Stress relief for the bomb-shelter children
YOUNGSTERS in northern Israel finished their first day back at school crammed into bomb shelters. Their flight was provoked by fears that the Islamic Hizbollah would retaliate over the death of two Lebanese civilians during shelling by the Israeli-backed South Lebanese Army.
No rockets fell that evening. But memories are still fresh of the 12 hours of shelling in June which killed two in the northern town of Kiryat Shemona, and the constant fear of attack is taking its toll on teachers and pupils alike.
About 300,000 northern residents are sent to the shelters fairly regularly. However, Kiryat Shemona, with a population of 21,000, bears the brunt of rocket attacks from Lebanon. In 1996, during Israel's so-called "Grapes of Wrath" operation against Hizbollah, the town's inhabitants were unable to leave the shelters for 16 days.
After each scare, the Israeli media report that Kiryat Shemona has "gone back to normal". However, according to Professor Mooli Lahad, there is no such thing.
Professor Lahad, a psychologist and drama therapist, who took his PhD at Bath University, heads the town's community stress prevention centre, which works to prepare the community for disasters, with an emphasis on schools.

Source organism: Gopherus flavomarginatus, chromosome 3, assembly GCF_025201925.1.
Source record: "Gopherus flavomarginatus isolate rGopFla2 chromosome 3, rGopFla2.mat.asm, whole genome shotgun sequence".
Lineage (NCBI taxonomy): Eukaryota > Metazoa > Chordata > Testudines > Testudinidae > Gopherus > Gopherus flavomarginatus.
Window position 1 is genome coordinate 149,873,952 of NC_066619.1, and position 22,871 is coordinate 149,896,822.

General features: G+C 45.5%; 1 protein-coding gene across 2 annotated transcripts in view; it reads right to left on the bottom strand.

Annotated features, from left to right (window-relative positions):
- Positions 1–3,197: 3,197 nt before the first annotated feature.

The centre's materials encourage children to confront fear, to test out different responses and to build strong and supportive groups of classmates. "You are in class, you hear the siren to go down into the shelter, Dina faints, what will you do?" asks one role-play exercise for primary schools.
Another exercise sets the following scene. "It's 10am and there's a school break. Some of the children are in the classrooms, some are playing in the yard, and some are in the corridors. You hear a loud explosion in one of the school wings. You don't know which classroom was hit, and who's still inside."
Children have to take on different roles: the concerned but experienced principal, the new teacher, the school secretary, the frightened pupil.
Other materials try to help teachers develop tools for discussing death and war with pupils, to deal with their own despair, to identify distress and suicidal thoughts among teenagers and to explore moral dilemmas.
"People don't want to talk about these things; it's too taxing, so they suppress it," Professor Lahad said.
"Teacher turnover is high in this town. We have to train newcomers, who know nothing and don't want to be exposed to this, and older teachers who don't want to go through refresher courses.
"People just don't have the energy to deal with the issue, and that's very dangerous. That's why you feel this fatigue, this despair, this feeling that it will never end."
Mooli Lahad and his team are seeking funds to research the long-term effects of such stress on children.
"We see avoidance - of the dark, of going to the toilet with the door closed, of leaving the house - as well as stuttering, eating problems and clinging to parents."
In severe situations, families sleep with their clothes on in case of an attack, or pack up and go to the shelter just because they have heard helicopters.
"It's a minority," says Professor Lahad, "but there's a halo effect, and more and more people have started behaving in these ways."